by Heidi L. Everett
In August 2020, Rebecca Grosz was named the first female sergeant of the Waite Park Police Department. A little over six months into her new role, this St. Joseph native shares a bit about her work.
Grosz’s reasons for wanting to be in law enforcement are personal. She grew up in St. Joseph from the time she was 5, and she remembers encounters with then-Chief Pete Jansky and other officers who were there at the time.
“When I saw them being able to help fix situations, I knew this is what I wanted to do,” she said.
Grosz got her start as a non-licensed community service officer in Elk River dealing with parking and animal control. In 2012, she joined Waite Park as a patrol officer where she spent five years responding to calls and traffic stops as well as working on investigations.
“Our patrol officers often work cases from start to finish,” she said. “We’re a small agency.”
In 2018, she traded the uniform for plain clothes to work as a general investigator. While she enjoyed the work, it added more time sitting at a desk than she wanted.
When she was promoted as the first female sergeant, she got to go back on the road. Her new leadership role includes supervision of three officers as well as oversight and input on the officer reserve program and field training program.
For as small as Waite Park is – just more than 7,600 – the police are kept busy.
“We have a small population, but during the day our population skyrockets to above 30,000 because of people interacting with the many businesses we have,” Grosz said. “The majority of our calls are affiliated with businesses.”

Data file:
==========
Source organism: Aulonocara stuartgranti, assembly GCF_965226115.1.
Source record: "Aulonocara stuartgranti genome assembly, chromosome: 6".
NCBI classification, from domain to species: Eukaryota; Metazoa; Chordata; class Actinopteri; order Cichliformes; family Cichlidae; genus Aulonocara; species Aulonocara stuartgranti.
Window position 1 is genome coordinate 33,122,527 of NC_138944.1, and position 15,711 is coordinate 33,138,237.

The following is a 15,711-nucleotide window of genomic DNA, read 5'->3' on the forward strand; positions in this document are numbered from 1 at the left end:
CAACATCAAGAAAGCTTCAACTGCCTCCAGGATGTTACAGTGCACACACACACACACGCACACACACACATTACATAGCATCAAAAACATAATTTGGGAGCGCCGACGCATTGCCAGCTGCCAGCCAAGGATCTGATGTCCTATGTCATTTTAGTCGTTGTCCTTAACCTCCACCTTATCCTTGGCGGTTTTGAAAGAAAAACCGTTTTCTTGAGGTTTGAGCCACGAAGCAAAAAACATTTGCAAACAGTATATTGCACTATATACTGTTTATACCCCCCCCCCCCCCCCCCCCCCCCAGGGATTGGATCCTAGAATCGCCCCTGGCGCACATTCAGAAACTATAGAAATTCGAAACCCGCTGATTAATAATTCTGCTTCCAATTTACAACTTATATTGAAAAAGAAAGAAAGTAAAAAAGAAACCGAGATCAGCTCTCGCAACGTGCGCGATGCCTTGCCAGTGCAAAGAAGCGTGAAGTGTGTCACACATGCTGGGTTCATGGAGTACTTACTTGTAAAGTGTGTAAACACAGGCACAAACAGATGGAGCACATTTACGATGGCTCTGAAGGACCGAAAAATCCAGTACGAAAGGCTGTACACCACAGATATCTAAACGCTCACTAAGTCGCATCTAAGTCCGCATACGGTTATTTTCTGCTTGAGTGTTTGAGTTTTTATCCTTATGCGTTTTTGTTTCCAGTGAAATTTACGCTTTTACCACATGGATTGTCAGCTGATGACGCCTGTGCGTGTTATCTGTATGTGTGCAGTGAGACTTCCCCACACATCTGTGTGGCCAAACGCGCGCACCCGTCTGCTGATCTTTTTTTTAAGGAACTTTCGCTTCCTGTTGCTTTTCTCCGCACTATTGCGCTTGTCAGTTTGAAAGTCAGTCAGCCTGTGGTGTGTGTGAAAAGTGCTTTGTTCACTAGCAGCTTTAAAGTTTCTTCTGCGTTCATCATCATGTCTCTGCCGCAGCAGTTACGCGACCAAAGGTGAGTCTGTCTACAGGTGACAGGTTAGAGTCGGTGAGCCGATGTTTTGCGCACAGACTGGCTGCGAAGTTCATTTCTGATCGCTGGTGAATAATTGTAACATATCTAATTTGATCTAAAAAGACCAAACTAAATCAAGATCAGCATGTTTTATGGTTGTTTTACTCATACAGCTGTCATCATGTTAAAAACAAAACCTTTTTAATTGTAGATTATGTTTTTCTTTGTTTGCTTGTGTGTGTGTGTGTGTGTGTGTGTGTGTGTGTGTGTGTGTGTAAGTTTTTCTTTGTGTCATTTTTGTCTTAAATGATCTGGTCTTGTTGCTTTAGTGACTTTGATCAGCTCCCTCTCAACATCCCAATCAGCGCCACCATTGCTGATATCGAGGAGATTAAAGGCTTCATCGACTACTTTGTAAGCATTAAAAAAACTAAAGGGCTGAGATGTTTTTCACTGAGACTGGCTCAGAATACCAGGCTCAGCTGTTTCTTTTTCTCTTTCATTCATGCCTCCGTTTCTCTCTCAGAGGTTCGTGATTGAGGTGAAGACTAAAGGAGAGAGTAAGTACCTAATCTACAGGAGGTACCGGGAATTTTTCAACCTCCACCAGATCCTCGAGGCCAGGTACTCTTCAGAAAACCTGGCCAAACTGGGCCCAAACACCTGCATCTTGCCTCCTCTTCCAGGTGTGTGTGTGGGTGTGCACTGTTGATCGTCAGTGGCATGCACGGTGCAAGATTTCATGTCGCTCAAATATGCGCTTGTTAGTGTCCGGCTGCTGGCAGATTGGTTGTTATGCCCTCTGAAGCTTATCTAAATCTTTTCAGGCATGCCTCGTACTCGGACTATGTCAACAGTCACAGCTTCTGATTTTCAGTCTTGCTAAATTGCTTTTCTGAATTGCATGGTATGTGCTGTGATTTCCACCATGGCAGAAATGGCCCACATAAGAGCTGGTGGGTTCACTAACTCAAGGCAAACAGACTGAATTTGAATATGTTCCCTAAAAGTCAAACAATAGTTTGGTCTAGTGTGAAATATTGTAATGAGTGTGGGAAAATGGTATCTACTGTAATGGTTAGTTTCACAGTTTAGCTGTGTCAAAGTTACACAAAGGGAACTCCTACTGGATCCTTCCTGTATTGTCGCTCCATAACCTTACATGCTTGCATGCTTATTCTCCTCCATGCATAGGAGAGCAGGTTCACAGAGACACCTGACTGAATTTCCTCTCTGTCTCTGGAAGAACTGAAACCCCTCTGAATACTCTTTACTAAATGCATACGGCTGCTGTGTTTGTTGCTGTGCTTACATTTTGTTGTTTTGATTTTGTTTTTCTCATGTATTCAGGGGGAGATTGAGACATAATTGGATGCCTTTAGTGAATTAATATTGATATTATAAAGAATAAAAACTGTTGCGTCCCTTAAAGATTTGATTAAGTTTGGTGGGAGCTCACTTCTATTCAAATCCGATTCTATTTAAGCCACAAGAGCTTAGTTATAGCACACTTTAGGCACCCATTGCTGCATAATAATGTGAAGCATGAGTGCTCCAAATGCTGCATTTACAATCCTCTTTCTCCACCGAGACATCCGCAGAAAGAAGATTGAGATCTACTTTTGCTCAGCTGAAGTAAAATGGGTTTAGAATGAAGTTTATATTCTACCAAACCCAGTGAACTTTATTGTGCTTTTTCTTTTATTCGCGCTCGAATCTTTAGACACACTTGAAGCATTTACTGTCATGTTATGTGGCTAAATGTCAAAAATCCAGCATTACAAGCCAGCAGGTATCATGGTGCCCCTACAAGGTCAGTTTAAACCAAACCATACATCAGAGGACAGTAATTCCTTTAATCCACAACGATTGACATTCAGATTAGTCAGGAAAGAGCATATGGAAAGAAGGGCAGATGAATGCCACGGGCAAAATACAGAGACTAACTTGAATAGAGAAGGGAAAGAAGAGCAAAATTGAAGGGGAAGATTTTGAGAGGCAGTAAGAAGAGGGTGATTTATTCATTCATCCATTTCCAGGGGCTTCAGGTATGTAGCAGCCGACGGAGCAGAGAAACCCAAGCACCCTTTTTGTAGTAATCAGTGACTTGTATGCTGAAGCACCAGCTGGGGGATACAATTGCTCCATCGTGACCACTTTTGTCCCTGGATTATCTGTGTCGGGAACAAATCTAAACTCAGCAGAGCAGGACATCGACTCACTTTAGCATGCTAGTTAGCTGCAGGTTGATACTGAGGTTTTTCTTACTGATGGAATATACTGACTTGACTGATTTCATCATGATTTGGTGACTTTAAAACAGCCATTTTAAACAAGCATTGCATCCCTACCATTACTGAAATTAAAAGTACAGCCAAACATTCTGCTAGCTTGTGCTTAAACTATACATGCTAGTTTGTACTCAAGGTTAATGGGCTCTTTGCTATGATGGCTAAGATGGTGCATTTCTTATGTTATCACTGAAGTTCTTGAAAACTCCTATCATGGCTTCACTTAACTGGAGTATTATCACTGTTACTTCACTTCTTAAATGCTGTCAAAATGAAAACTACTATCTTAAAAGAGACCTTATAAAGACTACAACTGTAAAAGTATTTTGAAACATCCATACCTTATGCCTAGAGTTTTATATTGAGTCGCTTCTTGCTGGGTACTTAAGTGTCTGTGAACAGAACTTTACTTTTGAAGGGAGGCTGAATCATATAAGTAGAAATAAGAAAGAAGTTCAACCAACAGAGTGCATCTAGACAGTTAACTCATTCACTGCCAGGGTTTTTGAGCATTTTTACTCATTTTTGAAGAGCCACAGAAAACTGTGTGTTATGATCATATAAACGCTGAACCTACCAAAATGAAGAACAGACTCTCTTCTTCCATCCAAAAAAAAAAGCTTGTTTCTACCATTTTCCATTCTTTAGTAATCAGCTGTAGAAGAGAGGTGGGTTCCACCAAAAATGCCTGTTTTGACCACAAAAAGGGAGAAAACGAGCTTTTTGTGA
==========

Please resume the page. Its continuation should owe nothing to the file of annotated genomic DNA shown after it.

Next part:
Grosz appreciates that no two days are alike.
“I love that it is always different,” she said. “Even if I go on a call today and tomorrow, they are never the same. You have to think through what you are doing in every situation and find different solutions.”
Grosz said there’s been everything from a pistol whipping incident, to a home invasion, to sex trafficking cases.
When asked about preparation for a career in law enforcement, Grosz said training is different than it was for her. One thing is for sure: don’t believe what you see on television.
“TV has made our job very, very difficult to be honest,” Grosz said, pointing out misperceptions about solving cases.
“Many people believe fingerprints will solve everything, and that solving cases is a 30-minute thing,” she said. “We can send evidence off, and it’s not coming back in an hour. At least daily, I explain that to somebody. It might take 3 to 6 months to get the information we need.”
In general, Grosz said to work hard and gain as much knowledge as possible about criminal procedure, case law and what you can and can’t do as an officer.
Most importantly, she said work on communication skills.
“I often get asked about how often I use my taser, but I use my mouth more. Our mouths are our most useful tool,” she said.
“I’m not a large person. I can hold my own. I don’t want to fight, but I will if I need to,” Grosz said. “To be able to communicate is more important than being able to use force.”